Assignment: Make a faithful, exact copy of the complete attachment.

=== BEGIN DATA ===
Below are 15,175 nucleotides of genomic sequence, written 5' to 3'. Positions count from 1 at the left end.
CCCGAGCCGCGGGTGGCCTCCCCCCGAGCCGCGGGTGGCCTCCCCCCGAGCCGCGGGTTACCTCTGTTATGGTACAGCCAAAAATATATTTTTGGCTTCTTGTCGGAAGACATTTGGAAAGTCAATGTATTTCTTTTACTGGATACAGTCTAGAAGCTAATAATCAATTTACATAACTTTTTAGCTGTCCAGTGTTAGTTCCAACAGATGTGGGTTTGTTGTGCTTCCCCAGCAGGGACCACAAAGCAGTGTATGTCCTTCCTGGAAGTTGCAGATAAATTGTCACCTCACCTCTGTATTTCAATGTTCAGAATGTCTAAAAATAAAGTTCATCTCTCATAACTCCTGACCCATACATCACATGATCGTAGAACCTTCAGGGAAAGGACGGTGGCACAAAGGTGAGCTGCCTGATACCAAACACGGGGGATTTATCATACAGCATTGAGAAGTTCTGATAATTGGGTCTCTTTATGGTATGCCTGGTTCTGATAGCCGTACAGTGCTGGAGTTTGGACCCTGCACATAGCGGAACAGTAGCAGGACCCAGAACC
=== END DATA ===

Below are 15,175 nucleotides of genomic sequence, written 5' to 3'. Positions count from 1 at the left end.
CCCGAGCCGCGGGTGGCCTCCCCCCGAGCCGCGGGTGGCCTCCCCCCGAGCCGCGGGTTACCTCTGTTATGGTACAGCCAAAAATATATTTTTGGCTTCTTGTCGGAAGACATTTGGAAAGTCAATGTATTTCTTTTACTGGATACAGTCTAGAAGCTAATAATCAATTTACATAACTTTTTAGCTGTCCAGTGTTAGTTCCAACAGATGTGGGTTTGTTGTGCTTCCCCAGCAGGGACCACAAAGCAGTGTATGTCCTTCCTGGAAGTTGCAGATAAATTGTCACCTCACCTCTGTATTTCAATGTTCAGAATGTCTAAAAATAAAGTTCATCTCTCATAACTCCTGACCCATACATCACATGATCGTAGAACCTTCAGGGAAAGGACGGTGGCACAAAGGTGAGCTGCCTGATACCAAACACGGGGGATTTATCATACAGCATTGAGAAGTTCTGATAATTGGGTCTCTTTATGGTATGCCTGGTTCTGATAGCCGTACAGTGCTGGAGTTTGGACCCTGCACATAGCGGAACAGTAGCAGGACCCAGAACC